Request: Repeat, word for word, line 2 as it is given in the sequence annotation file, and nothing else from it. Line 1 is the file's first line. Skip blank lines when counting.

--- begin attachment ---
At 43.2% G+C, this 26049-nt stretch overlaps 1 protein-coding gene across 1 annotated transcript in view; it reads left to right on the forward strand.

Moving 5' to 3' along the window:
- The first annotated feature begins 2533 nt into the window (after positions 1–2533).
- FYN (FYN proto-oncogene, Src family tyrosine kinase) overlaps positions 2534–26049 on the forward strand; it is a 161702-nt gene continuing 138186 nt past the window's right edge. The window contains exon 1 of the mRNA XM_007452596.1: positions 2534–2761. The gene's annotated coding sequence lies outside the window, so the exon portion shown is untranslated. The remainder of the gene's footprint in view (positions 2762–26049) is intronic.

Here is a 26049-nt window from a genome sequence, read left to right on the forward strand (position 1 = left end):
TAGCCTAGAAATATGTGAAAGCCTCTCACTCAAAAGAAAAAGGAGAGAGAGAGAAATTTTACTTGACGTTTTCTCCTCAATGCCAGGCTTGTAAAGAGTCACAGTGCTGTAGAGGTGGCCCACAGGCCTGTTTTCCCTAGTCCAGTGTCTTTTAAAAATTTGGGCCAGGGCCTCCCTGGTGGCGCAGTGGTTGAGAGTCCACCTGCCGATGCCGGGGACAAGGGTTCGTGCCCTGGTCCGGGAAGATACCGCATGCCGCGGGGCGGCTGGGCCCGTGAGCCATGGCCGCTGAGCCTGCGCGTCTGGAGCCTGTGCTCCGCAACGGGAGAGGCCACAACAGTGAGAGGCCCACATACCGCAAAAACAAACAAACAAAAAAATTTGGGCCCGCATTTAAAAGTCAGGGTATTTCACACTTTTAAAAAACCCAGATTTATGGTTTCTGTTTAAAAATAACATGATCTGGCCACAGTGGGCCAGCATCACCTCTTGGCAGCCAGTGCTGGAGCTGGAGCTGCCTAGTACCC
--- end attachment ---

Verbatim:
Moving 5' to 3' along the window: